During a Targeted Oncology Case Based Peer Perspectives event, Bradley G. Somer, MD, discussed the case of a 30-year-old patients with bladder cancer.
During a Targeted Oncology Case Based Peer Perspectives event, Bradley G. Somer, MD, a hematologist and medical oncologist at the West Cancer Center & Research Institute in Germantown, Tennessee, discussed the case of a 30-year-old patients with bladder cancer.
Targeted Oncology™: How do the treatments for bladder cancer compare?
SOMER: The dose-dense MVAC [methotrexate, vinblastine, doxorubicin hydrochloride, and cisplatin] has a high response rate at 72%, 25% complete response [CR], but an overall survival [OS] of 15.1 months.1 Gemcitabine and cisplatin [has an overall response rate of] 49%—also a good response—CR at 12% and 14 months OS. With gemcitabine and carboplatin, [there was] a reasonable response, but it’s never durable. Generally speaking, it’s 9.3 months. The [data have] high selection bias between these studies, and they’re not compared head-to-head. The patients on gemcitabine and carboplatin are going to be less [responsive], but it’s a different patient population.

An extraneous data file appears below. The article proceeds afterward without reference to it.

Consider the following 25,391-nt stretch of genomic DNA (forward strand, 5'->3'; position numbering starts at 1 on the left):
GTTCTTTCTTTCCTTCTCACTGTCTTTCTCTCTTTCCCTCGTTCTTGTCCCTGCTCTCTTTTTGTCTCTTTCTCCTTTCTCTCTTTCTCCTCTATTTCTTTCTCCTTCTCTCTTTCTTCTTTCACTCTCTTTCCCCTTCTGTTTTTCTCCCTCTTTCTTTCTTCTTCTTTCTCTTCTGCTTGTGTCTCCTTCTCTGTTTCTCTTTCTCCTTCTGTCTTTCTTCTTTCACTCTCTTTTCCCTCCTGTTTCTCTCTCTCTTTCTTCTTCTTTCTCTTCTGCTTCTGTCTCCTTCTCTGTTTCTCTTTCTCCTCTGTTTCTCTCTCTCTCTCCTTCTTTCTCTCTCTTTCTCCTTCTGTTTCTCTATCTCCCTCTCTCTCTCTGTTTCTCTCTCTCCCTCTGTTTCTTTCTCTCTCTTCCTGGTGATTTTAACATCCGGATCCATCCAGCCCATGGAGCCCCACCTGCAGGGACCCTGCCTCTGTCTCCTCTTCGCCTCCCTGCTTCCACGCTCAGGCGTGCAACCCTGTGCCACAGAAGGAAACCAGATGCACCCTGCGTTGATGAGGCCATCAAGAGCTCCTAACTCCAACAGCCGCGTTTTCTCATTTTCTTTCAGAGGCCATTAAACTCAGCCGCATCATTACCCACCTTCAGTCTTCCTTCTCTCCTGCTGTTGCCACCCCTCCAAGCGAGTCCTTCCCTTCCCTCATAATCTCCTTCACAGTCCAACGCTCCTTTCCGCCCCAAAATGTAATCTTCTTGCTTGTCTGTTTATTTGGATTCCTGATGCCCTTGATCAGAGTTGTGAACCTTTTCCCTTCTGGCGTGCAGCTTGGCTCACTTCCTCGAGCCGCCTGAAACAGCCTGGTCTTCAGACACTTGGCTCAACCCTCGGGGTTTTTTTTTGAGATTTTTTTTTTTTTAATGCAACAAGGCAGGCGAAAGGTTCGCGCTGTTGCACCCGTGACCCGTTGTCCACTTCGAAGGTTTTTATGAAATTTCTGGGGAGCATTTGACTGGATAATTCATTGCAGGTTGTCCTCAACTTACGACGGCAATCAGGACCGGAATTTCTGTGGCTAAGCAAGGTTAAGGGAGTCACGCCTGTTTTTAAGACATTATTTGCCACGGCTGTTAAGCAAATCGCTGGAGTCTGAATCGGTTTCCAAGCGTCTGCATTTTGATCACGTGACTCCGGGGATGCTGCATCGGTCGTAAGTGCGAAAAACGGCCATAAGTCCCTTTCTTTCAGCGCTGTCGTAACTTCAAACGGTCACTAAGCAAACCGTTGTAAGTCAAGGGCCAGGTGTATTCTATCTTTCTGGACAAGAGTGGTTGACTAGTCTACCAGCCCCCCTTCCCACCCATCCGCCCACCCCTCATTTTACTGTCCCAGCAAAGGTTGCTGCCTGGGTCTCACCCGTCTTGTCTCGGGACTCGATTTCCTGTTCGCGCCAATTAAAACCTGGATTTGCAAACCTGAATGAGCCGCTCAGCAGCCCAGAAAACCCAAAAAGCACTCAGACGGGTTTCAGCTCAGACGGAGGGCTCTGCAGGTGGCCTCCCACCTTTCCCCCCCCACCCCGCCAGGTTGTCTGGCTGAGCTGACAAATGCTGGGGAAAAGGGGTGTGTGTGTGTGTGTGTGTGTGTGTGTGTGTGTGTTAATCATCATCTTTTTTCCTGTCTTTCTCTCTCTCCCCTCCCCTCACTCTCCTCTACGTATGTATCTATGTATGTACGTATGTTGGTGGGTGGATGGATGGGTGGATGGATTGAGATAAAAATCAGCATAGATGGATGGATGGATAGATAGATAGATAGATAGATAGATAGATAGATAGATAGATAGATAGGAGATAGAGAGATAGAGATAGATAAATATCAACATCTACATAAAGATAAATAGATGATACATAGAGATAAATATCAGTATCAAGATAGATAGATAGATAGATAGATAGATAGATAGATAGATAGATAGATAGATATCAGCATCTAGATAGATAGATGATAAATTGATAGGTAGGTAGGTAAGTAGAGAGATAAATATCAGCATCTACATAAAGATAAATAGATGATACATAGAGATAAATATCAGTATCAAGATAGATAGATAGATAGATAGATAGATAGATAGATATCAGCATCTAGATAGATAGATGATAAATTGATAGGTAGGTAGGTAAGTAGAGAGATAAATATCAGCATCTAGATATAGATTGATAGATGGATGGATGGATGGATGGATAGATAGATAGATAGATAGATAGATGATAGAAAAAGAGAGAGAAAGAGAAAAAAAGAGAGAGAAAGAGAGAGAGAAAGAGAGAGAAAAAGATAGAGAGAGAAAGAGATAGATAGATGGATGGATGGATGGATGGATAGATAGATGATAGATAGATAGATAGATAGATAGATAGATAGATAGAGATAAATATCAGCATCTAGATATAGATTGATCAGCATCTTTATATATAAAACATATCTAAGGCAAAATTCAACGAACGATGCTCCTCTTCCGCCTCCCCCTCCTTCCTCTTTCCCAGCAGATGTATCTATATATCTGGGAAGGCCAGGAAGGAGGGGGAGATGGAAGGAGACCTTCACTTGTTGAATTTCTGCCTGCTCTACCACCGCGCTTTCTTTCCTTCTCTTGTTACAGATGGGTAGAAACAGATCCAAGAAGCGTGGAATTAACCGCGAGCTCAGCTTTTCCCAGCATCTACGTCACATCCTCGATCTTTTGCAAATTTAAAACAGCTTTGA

Some patients have durable responses with cisplatin, and so when you can give it, cisplatin is the one where we ought to be headed. That being said, some [physicians] may modify or fix their renal function first if there’s an obstruction or split those cisplatin doses at times. But that is the way to go. You have to sacrifice between MVAC and gemcitabine plus cisplatin…they basically [have] overlapping efficacies.
What data support these responses?
The JAVELIN 100 study [NCT02603432] for the bladder cohort was an interesting trial.2 These patients had to have frontline platinum-based therapy of either gemcitabine and cisplatin or gemcitabine and carboplatin. Then they had to have either a CR, partial response [PR], or stable disease and 4 to 6 cycles after. All patients had unresectable locally advanced or metastatic urothelial carcinoma.
This is a big study for bladder cancer, 700 patients. As long as they didn’t have progressive disease, they were randomized 1:1 to avelumab [Bavencio] maintenance therapy with 10 mg/kg every 2 weeks and best supportive care [BSC] versus BSC alone. They stayed on avelumab until progression, [unacceptable toxicity], or withdrawal. The patients were stratified by the degree of response and whether or not there was visceral metastasis. The primary end point was OS, and there were 2 populations that were analyzed. One was all-comers and the second was specifically the PD-L1–positive population. There were secondary end points of progression-free survival [PFS], safety and tolerability, and patient-reported outcomes data.